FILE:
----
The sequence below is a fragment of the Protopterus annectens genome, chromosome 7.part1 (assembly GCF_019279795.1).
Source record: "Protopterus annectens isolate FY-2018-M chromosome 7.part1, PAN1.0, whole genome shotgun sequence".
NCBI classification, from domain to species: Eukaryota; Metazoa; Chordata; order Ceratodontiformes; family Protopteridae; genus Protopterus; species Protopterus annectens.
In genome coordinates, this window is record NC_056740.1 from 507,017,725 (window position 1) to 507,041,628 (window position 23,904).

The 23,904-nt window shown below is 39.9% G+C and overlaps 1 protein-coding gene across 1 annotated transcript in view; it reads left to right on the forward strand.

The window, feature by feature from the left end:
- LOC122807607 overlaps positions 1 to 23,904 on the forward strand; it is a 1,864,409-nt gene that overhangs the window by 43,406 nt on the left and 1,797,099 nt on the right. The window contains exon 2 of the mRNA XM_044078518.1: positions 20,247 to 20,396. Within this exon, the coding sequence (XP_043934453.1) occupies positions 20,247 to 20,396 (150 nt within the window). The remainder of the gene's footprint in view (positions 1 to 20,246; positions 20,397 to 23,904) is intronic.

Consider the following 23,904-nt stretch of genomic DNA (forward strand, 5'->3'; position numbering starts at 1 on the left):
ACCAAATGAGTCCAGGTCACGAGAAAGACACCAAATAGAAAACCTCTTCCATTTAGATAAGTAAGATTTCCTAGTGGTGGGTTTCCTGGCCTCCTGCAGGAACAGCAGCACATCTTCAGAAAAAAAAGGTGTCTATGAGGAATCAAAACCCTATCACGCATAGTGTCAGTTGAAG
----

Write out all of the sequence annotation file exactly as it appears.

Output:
The sequence below is a fragment of the Protopterus annectens genome, chromosome 7.part1 (assembly GCF_019279795.1).
Source record: "Protopterus annectens isolate FY-2018-M chromosome 7.part1, PAN1.0, whole genome shotgun sequence".
NCBI classification, from domain to species: Eukaryota; Metazoa; Chordata; order Ceratodontiformes; family Protopteridae; genus Protopterus; species Protopterus annectens.
In genome coordinates, this window is record NC_056740.1 from 507,017,725 (window position 1) to 507,041,628 (window position 23,904).

The 23,904-nt window shown below is 39.9% G+C and overlaps 1 protein-coding gene across 1 annotated transcript in view; it reads left to right on the forward strand.

The window, feature by feature from the left end:
- LOC122807607 overlaps positions 1 to 23,904 on the forward strand; it is a 1,864,409-nt gene that overhangs the window by 43,406 nt on the left and 1,797,099 nt on the right. The window contains exon 2 of the mRNA XM_044078518.1: positions 20,247 to 20,396. Within this exon, the coding sequence (XP_043934453.1) occupies positions 20,247 to 20,396 (150 nt within the window). The remainder of the gene's footprint in view (positions 1 to 20,246; positions 20,397 to 23,904) is intronic.

Consider the following 23,904-nt stretch of genomic DNA (forward strand, 5'->3'; position numbering starts at 1 on the left):
ACCAAATGAGTCCAGGTCACGAGAAAGACACCAAATAGAAAACCTCTTCCATTTAGATAAGTAAGATTTCCTAGTGGTGGGTTTCCTGGCCTCCTGCAGGAACAGCAGCACATCTTCAGAAAAAAAAGGTGTCTATGAGGAATCAAAACCCTATCACGCATAGTGTCAGTTGAAG